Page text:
Consider the scenario where you, as the photographer, did take a level shot of something, such as a lake, that does not have a perfectly "horizontally flat" shore...the shore curves around and eventually meets you. A computer algorithm may try to level such an image by making the shore of the lake as flat as possible...but that is incorrect. The shore of the lake should be tilted and eventually curve toward you. The human eye can detect such a thing, as it involves numerous cues from the whole scene, not just primary lines. Small things, such as how "upright" trees look (which can be a very ephemeral thing that would be difficult for a computer algorithm to accommodate).

I think this is one of those good arguments for doing the best you can in-camera, before you take the shot, to make sure your shots are level. Beyond the technical difficulties of accurately leveling shots with an automatic algorithm, non-90 degree rotations are one of the most destructive edits you can make, as it requires re-sampling each pixel in the image. If you can take your shots in-camera such that they are properly leveled, you won't have to perform any rotations causing that degradation in image detail.

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Yes, I haven't done it and some C or python programming is involved, but I'm going to try soon.

My situation is a camera mounted on a mast which is on a a buoy taking a picture which always contains the horizon. This should be a simpler application than yours.

First, look in to OpenCV. Specifically the Hough Line Transform.

For my case, I expect that the horizon will be so much more distinctive than any other line, I can tune it to only find one line. I can then rotate based upon the line's angle.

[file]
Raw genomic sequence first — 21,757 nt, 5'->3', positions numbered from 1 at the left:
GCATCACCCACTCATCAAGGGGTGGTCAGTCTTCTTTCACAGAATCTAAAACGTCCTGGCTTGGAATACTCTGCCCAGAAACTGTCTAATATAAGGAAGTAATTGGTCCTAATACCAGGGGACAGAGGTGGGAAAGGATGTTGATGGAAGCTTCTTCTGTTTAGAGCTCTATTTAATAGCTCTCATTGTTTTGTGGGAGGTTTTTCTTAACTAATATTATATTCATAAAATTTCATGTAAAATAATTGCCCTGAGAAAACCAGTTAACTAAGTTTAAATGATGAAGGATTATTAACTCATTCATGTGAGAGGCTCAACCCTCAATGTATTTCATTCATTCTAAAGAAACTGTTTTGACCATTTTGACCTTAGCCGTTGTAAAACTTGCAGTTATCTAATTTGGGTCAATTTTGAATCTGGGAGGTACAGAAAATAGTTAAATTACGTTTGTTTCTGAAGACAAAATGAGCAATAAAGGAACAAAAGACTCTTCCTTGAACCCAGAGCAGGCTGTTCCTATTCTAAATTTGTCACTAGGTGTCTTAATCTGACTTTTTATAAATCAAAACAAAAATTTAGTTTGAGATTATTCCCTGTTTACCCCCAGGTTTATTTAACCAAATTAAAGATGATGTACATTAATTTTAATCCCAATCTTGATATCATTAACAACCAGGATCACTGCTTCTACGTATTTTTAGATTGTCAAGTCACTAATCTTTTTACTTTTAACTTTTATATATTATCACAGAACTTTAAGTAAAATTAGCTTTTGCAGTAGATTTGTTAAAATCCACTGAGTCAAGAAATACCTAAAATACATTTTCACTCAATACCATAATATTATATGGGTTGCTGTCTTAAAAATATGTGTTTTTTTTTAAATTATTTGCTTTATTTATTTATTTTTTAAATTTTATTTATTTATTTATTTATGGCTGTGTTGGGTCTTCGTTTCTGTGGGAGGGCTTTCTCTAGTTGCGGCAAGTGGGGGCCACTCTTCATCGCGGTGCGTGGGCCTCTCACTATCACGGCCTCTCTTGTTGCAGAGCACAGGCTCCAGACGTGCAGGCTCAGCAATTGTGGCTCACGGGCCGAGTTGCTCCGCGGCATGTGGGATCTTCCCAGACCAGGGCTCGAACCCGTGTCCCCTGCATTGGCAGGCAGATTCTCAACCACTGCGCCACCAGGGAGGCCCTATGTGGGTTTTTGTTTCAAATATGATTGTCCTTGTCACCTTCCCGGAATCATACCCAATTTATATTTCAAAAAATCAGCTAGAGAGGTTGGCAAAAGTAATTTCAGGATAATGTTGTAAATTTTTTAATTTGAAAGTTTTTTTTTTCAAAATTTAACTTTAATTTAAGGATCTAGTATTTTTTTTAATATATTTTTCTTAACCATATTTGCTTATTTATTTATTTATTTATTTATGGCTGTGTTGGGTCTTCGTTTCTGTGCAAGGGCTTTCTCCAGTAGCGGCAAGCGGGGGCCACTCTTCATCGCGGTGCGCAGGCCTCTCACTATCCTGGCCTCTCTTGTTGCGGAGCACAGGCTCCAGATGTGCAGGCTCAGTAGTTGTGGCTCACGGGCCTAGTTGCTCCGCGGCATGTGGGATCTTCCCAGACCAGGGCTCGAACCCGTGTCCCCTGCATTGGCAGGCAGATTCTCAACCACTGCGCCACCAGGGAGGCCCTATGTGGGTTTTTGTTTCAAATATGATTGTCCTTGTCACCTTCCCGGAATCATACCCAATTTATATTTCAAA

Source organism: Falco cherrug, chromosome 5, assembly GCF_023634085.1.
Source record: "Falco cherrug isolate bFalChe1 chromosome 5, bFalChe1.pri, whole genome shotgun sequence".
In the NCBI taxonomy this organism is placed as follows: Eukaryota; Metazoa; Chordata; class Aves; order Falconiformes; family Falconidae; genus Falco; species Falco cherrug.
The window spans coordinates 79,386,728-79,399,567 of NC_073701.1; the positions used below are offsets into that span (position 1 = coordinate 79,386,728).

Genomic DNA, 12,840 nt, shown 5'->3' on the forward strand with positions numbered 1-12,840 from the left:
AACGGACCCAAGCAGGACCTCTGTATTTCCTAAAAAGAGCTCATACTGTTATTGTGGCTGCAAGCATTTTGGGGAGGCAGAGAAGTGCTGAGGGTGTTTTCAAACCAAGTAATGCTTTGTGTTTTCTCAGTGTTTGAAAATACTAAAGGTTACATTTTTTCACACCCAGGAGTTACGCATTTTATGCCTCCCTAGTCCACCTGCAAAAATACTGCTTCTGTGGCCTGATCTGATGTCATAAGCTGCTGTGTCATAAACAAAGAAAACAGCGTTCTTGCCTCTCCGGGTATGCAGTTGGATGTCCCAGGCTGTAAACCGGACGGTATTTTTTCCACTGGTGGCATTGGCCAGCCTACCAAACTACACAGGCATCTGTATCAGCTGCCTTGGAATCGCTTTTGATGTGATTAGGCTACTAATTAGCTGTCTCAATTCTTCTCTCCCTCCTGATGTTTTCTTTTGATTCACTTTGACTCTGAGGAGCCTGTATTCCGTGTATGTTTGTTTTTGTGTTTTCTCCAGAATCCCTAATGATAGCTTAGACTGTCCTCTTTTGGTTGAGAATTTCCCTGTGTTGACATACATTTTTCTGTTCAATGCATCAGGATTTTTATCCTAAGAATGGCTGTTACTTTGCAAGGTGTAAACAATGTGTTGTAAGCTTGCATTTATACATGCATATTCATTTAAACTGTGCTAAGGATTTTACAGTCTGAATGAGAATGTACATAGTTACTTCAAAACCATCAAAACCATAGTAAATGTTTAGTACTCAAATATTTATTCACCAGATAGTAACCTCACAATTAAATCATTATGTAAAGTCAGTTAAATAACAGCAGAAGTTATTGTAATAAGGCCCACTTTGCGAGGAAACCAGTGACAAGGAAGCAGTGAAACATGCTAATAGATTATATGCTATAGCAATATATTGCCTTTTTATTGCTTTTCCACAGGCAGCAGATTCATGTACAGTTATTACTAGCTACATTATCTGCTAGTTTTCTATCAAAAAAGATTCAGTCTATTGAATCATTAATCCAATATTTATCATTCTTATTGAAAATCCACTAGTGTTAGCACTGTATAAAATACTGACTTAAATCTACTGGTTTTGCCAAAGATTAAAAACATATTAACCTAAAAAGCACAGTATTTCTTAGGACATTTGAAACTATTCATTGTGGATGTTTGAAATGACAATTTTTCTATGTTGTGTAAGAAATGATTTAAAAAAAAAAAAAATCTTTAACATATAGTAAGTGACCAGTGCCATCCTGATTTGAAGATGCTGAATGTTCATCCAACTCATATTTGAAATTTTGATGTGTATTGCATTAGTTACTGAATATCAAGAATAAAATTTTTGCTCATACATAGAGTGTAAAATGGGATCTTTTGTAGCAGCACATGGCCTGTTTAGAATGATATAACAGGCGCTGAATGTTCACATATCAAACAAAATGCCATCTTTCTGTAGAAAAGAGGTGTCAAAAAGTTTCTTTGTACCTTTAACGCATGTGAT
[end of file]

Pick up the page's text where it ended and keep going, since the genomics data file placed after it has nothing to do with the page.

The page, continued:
For your application, I think you would filter out any line's more than X degrees out of horizontal or vertical.

A little statistics, and you may be able to figure out how much to rotate.

As to degraded image quality, I'll be converting RAW files to ppm instead of jpeg, so there shouldn't be much beyond some cropping.

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Faststone has a feature for batch rotating. It's free and easy to use (for me).

Here I advised to use this software for batch watermarking, but there is a Tab for rotating (second tab, instead of #4 in the instruction).

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Does it calculate the amount of rotation from the images directly or do you have to tell it? –  Matt Grum Dec 7 '10 at 11:33
    
AFAIK, it gets actual rotation parameter from an image (that does a camera) –  Genius Dec 7 '10 at 13:43
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reread the question. Poster isn't just looking for 90° rotation based on the orientation sensor. –  mattdm Dec 7 '10 at 14:47
    
@mattdm, all answers above are theoretic only - no practical advises. So better to let the author to manually rotate all the pictures? ok. I've never seen any software that can do it automatically based on context, but in batch rotating mode you can do this work much faster than by doing it separately for every image. So lets see this answer as an additional to all answers above. –  Genius Dec 8 '10 at 7:48
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But Faststone doesn't do what the question asks, either, so it's less helpful than theoretical advice. –  mattdm Dec 8 '10 at 13:46